Unopened Parcels

by Margaret Gatty

Aunt Judy’s Magazine; for Young People, vol. 6, issue 31 (1868)

Pages 38-50

From "Unopened Parcels." Used by permission, L. Tom Perry Special Collections, Harold B. Lee Library, Brigham Young University.

Introductory Note: “Unopened Parcels” is an instructional tale by Margaret Gatty, the editor of Aunt Judy’s Magazine; for Young People. In the story, a young girl recounts her father’s efforts to teach her the value of repentance. Though the story addresses Christian teachings and scripture, it grounds these ideas in contemporary literature. Both father and daughter look to the poetry of Alfred, Lord Tennyson and Henry Wadsworth Longfellow to guide their moral lives.

TWO years! it sounds a long time to write of, but oh how soon it slips away when the little daily details of life go on uninterrupted by any startling joy or sorrow!

Yes; it was really two years before my father and I spoke again on the subject of our last conversation, and yet when we did, it came back upon me like a recollection of yesterday.

We had had a few more words about it the very next morning, it is true, but I do not call that conversation. I was running through the hall after lessons, with a flowerpot in one hand and a rake in the other, when the library-door opened, and my father’s voice called me in.

I felt in a terrible hurry, and he saw it, but laid a hand on each of my shoulders to enforce attention.

“One moment, Honor,” said he; “just this one! I have been half afraid that I puzzled you last night, and made you suppose that I thought it almost better to have done wrong, if one only repented, than to have ‘kept innocency.’ Never as long as you live think that, my child. I never meant it.”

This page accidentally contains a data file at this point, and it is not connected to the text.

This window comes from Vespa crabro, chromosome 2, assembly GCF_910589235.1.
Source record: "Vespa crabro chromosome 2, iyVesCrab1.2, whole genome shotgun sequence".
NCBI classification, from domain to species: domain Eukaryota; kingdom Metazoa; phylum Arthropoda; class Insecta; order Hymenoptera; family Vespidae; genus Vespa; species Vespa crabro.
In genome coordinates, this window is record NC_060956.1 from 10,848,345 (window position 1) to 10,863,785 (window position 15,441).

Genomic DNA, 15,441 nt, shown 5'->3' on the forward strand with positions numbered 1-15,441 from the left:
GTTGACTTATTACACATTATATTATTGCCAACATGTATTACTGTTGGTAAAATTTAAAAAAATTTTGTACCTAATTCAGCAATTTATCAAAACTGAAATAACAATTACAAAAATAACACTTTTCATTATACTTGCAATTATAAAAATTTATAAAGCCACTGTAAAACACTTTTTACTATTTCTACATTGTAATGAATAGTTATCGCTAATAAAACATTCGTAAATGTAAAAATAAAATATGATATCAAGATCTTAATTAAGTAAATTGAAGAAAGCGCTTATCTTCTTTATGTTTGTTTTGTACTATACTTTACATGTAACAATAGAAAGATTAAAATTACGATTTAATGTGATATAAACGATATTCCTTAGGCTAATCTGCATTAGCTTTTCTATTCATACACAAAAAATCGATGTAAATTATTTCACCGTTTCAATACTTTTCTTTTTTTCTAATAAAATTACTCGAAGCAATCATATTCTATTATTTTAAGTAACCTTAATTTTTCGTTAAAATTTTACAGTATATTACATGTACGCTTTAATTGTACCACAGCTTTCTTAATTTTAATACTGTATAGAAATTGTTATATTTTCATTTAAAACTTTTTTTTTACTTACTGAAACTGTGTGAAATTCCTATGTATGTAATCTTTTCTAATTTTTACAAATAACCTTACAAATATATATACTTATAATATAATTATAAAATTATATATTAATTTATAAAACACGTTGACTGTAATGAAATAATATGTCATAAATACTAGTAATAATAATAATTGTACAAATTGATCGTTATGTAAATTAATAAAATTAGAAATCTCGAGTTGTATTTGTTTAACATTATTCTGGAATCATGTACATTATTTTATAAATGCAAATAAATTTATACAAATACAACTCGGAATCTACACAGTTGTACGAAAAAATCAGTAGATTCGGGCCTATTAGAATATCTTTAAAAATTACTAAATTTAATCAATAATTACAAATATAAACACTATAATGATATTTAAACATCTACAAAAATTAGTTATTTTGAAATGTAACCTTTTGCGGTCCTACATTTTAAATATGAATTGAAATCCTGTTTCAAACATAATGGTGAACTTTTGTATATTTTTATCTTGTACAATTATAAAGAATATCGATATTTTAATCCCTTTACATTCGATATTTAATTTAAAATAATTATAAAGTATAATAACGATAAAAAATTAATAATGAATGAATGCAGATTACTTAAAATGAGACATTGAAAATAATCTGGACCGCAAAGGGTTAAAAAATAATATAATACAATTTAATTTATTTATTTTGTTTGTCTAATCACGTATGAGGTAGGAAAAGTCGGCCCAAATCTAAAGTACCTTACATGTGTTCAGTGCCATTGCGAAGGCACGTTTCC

“No, papa,” was all I could answer.

“Only,” he continued, “to human beings who are liable to sin every day of their lives it is a comfort unspeakable to believe that even that evil may be turned to good; that sin really repented of and borne in our minds as a warning may make us more specially watchful on that special point than we might otherwise have been. That is all, and it is a great deal, but I hope you did not think I meant more than that.”

“Papa, I don’t think I thought much about it at all afterwards,” was my lucid reply to this appeal, as he has often since told me.

He said, “Quite right, Honor,” at the time, and smiled, and bade me go and murder my bulbs as fast as I pleased. Whereupon I protested, and he went on to assure me that Lord Mayor’s day, November 9, was the only proper day in the year for the setting of bulbs, and if I persisted in putting them in the ground several weeks earlier—well, he would not be answerable for the consequences.

Now papa was no gardener, as we all knew, and his giving his opinion at all about tulips and crocuses made me laugh. Besides, I couldn’t think what the Lord Mayor’s Show could have to do with our flowers, and said so. But when I rested my flowerpot on a chair to hear his answer, he would give no explanation of the how and the why, only repeated that it was so: he didn’t know the inside of all the unopened parcels in the world, he said. On which I laughed again, and ran away to my garden and its easier thoughts.

Two years later grandmamma’s parcel contained for me a copy of Longfellow’s poems, and before many days were over I had come across his “Ladder of St. Augustine,” and the old memories revived as fresh in my mind as a Californian rock rose in water:—the walnut,—the long evening with my father,—his warning the following day.1“Ladder of St. Augustine was published in Birds of Passage (Flight the First) in 1858. The first stanza of the poem reads, “St. Augustine! well hast thou said, / That of our vices we can frame / A ladder, if we will but tread / Beneath our feet each deed of shame!”

I ran down-stairs to my happy haunt the library, and rushed in regardless of ceremony. “Do you remember, papa?” I cried, proud to remember so well myself, and pointed triumphantly to the open page of the book—“there’s something about it here, too,” saying which I pushed the volume into his hand. He took it and read, and as he did so a strange feeling seized me of how near the distant past, of which I had not thought for so long, had come to the present. It was like having that other evening over again, only I was conscious of understanding so much better and caring so much more now. Certainly I had not grown into my teens without a change. But I sat on the same seat, in the same place, and the same voice spoke at my side: